Welcome to 2016.
By the time you’re reading this, you’re probably putting most of 2015 behind you — except for crunching those final numbers as the fourth quarter wraps up. But before you dismiss the year that way, PYMNTS has gathered the stories that drove its ecosystem in 2015 by recapping what perked our readers’ interest most in 2015.
Topping that list, of course, is Apple Pay, mobile payments, Amazon, Amex, Target, data breaches, eBay’s slump and some more bank hacks.
So, before you bid adieu to 2015, catch the biggest stories of the year (in payments) that will shape what’s to come for 2016.
In April 2015, MPD CEO Karen Webster wrote about Amazon’s launch of Dash, saying that it “might be the best look we’ve had so far into how Amazon thinks about omnichannel.”
And its plans to totally disrupt the grocery category, for a start, she noted.
“Omnichannel was a topic of passionate debate at Innovation Project 2015 and a concept that all retailers are trying vigorously to enable. Pure-play etailers, like Birchbox, Nasty Gal and Warby Parker, are opening physical storefronts. Pure-play retailers, like Max Mara, Oscar de la Renta and Louis Vuitton, now have online sites. Multichannel retailers, like Nordstrom, Macy’s and Best Buy, were among the early adopters of online and are doubling down on their ability to let consumers toggle seamlessly between digital and physical retail channels,” Webster continued in her column.
With everyone this year in a mad rush to go “omni,” consumers with digital tools at their fingertips and a future that will be driven by the Internet of Things just puts more pressure on retailers to move right along with them. Online marketplaces, like eBay, 1stdibs, Alibaba and even Etsy — and more recently Groupon and Square — have put in place their own omnichannel on-ramps for merchants who are part of those marketplaces.
Of course, Webster noted, “It’s no big secret that Amazon’s ambition is to make Amazon the center of a consumer’s shopping universe — for consumers to start their discovery there and end up with a virtual basket of goodies bought and paid for on their site. And that’s not entirely surprising since its virtual storefront was the only one it’s had now for more than 16 years. Over that space of time, it’s built a marketplace behemoth around the notion of easy, one-click checkout.”
But what does that vision look like? Read the rest of her column here.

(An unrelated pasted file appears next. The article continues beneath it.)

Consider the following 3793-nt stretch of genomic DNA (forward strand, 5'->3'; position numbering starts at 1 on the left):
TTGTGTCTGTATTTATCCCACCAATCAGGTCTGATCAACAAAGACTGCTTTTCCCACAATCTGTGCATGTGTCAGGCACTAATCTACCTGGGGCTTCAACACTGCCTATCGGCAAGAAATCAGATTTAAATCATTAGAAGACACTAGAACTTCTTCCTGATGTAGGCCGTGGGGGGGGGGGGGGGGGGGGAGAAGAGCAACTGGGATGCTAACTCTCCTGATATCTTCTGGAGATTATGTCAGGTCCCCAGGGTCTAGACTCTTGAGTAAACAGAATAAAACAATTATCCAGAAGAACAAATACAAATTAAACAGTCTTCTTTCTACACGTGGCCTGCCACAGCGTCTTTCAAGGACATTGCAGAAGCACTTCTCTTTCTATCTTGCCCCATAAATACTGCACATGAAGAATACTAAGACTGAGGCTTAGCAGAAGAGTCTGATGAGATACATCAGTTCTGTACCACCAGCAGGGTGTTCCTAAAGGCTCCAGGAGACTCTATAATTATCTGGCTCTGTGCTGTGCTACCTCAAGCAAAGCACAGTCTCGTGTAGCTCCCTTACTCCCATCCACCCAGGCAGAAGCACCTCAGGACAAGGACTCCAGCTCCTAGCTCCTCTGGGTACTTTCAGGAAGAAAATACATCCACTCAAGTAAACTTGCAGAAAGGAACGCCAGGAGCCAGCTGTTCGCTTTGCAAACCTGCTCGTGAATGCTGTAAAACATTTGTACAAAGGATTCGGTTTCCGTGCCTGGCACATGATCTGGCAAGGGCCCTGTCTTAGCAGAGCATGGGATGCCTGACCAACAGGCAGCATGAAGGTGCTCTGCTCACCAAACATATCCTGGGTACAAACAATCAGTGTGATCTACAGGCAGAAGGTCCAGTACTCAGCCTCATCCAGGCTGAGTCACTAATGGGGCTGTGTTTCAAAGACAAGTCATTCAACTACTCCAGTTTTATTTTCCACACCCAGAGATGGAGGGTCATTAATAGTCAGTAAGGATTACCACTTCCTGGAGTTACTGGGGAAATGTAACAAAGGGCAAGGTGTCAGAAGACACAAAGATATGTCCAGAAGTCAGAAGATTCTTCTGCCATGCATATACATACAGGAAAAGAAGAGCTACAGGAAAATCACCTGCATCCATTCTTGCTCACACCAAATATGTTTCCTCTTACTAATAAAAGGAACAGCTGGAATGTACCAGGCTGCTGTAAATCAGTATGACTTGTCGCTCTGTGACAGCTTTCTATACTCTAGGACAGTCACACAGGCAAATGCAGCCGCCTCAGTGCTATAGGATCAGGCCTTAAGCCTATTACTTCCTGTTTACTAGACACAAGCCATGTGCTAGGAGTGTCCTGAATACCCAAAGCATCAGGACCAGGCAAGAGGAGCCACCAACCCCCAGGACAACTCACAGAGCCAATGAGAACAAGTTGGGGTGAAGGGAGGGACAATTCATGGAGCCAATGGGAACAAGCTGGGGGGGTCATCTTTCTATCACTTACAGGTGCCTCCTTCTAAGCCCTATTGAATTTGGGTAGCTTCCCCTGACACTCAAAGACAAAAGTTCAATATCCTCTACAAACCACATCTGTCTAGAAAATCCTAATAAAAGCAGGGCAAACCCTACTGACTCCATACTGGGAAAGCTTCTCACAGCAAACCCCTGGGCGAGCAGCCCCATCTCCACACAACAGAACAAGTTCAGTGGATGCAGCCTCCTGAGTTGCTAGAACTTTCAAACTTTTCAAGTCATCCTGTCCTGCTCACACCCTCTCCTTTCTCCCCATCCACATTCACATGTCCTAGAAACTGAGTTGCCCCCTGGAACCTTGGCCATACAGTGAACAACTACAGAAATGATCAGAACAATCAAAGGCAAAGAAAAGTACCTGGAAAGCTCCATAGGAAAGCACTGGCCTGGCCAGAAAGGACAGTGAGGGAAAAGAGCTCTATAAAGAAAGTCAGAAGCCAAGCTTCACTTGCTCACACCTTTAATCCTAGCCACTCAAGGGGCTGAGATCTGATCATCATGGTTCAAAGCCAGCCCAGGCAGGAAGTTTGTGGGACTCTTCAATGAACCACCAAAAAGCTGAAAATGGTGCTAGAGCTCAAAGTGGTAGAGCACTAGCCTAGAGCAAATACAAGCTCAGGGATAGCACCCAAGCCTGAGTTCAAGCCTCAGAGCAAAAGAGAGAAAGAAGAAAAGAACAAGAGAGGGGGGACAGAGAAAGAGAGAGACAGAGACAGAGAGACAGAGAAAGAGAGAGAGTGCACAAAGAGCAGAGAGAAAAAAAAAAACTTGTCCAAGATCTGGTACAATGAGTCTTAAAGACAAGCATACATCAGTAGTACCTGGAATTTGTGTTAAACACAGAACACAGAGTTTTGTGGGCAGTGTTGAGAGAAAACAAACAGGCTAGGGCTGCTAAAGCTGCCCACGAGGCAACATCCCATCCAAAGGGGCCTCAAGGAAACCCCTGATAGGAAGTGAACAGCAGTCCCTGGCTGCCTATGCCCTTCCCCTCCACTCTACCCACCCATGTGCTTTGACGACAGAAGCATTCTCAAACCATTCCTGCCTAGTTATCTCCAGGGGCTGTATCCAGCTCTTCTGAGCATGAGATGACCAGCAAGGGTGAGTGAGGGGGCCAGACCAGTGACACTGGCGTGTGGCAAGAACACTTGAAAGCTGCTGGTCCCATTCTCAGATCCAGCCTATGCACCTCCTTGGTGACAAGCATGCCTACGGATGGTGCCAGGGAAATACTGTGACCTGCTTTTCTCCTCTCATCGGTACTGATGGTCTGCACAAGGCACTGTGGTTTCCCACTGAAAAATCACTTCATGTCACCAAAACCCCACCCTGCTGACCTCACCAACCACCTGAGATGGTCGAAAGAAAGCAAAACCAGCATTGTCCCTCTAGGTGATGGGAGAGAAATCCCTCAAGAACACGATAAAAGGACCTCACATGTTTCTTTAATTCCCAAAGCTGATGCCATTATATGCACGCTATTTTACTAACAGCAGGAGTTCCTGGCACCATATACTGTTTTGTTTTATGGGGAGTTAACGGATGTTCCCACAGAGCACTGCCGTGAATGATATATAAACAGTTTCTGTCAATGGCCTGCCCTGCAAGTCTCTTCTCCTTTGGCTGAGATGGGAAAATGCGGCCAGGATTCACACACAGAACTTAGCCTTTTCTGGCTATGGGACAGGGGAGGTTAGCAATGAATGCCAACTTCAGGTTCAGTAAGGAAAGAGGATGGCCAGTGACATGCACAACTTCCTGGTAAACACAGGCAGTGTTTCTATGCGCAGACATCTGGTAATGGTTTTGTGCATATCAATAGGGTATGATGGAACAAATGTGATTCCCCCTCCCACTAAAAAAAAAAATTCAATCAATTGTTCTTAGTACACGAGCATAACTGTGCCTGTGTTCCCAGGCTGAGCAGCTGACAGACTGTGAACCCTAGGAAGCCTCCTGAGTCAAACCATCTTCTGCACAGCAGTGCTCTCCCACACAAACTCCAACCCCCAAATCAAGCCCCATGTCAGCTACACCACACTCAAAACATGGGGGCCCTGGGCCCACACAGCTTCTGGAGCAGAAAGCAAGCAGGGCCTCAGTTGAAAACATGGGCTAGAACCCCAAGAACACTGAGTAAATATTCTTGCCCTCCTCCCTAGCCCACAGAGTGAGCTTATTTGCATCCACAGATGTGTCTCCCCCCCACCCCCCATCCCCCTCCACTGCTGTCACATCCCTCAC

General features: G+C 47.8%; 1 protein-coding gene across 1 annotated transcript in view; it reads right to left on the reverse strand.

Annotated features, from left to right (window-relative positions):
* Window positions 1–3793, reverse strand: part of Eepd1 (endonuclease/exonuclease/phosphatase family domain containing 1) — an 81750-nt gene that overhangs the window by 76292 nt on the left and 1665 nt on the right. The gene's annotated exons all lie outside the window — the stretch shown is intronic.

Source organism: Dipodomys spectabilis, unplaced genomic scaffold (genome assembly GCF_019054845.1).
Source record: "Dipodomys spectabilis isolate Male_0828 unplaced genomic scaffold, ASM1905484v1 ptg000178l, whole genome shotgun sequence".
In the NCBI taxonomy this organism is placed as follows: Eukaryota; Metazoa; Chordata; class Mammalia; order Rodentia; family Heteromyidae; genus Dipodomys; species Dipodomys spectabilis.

Imagine this scenario.
Susan is driving around town and realizes her car is low on gas. She isn’t quite sure where the closest station is. She can’t use her phone to search since she’s driving. Her purse with her wallet in it is in the backseat and out of reach.
Luckily for Susan, she’s driving one of the cars that’s powered by SAP’s newly launched Vehicles Network. The SAP Vehicles Network, an endeavor three years in the making, leverages the cloud and connected commerce to allow her to find not only the closest gas station but the closest one with the cheapest gas.
Once there, fueling up doesn’t even require that she climb into the backseat to retrieve her purse and wallet. Data shared via the cloud activates the pump she pulls up to. All she needs to do is put the gas in her car, and the SAP Vehicles Network does the rest. Payment is completed via the Samsung Pay app, as well as other partners, including FIS, ZipLine and P97.
The SAP Vehicles Network was announced on Oct. 20 and marks the first of its kind for SAP in the mobile payments space. It’s partnership with Samsung Pay also has the potential to accelerate the usage and adoption of Samsung Pay, given the ease of use and frequency with which consumers drive their cars and fuel up. Samsung/SAP’s car commerce was born out of co-innovation projects with companies including Volkswagen AG, Shell, Verifone, Toyota Info Technology Center U.S.A. Inc. and BMW AG.
But that’s just the tip of this connected car commerce innovation.
Once Susan has filled up and is back on the road, the SAP Vehicles Network can help her reserve parking, open off-street parking gates and pay for on-street parking — all via her Samsung Pay mobile wallet.
Amazon’s Q3 earnings announcement is a tale of two companies.
A year prior, Amazon’s quarterly results were so bad that even The New York Times was mocking the company with its report, which kicked off with a snarky lede: “The chickens are not coming home to roost at Amazon just yet, but they are checking the flight schedule to Seattle.”
And rightfully so.
Amazon’s 2014 Q3 earnings showed an operating loss of $544 million, despite having $20.58 billion in sales. The loss was more than 20 times that of the $25 million in 2013’s third quarter earnings. One year later, it appears those chickens had come home to roost. Which, for Amazon, means turning a profit — and the eCommerce giant did so for the second quarter running. So, the question is: Has a new Amazon arrived? Earnings beat expectations as Amazon posted a profit of $79 million on a revenue of $25.36 billion. This is a stark contrast from the company’s previous operating losses.
Earnings were boosted by particularly strong sales in the U.S., which were up 23 percent on the year to $25.4 billion. Operating income was $406 million in the third quarter. Cloud computing also gave the eCommerce giant a boost for the quarter.